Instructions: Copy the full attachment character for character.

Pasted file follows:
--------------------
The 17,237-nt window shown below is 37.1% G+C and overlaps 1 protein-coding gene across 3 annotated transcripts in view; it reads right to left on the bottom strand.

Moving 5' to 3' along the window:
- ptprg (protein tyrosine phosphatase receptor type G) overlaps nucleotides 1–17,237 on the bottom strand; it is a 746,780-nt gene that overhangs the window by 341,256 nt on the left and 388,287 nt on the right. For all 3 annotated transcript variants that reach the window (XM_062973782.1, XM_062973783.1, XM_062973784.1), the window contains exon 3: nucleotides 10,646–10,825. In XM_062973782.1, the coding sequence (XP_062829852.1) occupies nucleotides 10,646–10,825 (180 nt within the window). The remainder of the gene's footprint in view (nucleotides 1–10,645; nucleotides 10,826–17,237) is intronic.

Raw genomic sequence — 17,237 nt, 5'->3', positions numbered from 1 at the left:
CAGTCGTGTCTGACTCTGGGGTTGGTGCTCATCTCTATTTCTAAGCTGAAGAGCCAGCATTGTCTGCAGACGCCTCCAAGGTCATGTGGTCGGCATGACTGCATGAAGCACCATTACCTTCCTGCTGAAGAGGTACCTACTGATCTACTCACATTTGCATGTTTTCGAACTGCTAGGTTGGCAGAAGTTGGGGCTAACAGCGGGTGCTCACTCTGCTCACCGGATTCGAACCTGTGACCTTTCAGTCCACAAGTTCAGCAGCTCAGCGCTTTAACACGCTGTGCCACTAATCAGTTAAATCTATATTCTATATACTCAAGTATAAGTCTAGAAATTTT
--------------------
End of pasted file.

The 17,237-nt window shown below is 37.1% G+C and overlaps 1 protein-coding gene across 3 annotated transcripts in view; it reads right to left on the bottom strand.

Moving 5' to 3' along the window:
- ptprg (protein tyrosine phosphatase receptor type G) overlaps nucleotides 1–17,237 on the bottom strand; it is a 746,780-nt gene that overhangs the window by 341,256 nt on the left and 388,287 nt on the right. For all 3 annotated transcript variants that reach the window (XM_062973782.1, XM_062973783.1, XM_062973784.1), the window contains exon 3: nucleotides 10,646–10,825. In XM_062973782.1, the coding sequence (XP_062829852.1) occupies nucleotides 10,646–10,825 (180 nt within the window). The remainder of the gene's footprint in view (nucleotides 1–10,645; nucleotides 10,826–17,237) is intronic.

Raw genomic sequence — 17,237 nt, 5'->3', positions numbered from 1 at the left:
CAGTCGTGTCTGACTCTGGGGTTGGTGCTCATCTCTATTTCTAAGCTGAAGAGCCAGCATTGTCTGCAGACGCCTCCAAGGTCATGTGGTCGGCATGACTGCATGAAGCACCATTACCTTCCTGCTGAAGAGGTACCTACTGATCTACTCACATTTGCATGTTTTCGAACTGCTAGGTTGGCAGAAGTTGGGGCTAACAGCGGGTGCTCACTCTGCTCACCGGATTCGAACCTGTGACCTTTCAGTCCACAAGTTCAGCAGCTCAGCGCTTTAACACGCTGTGCCACTAATCAGTTAAATCTATATTCTATATACTCAAGTATAAGTCTAGAAATTTT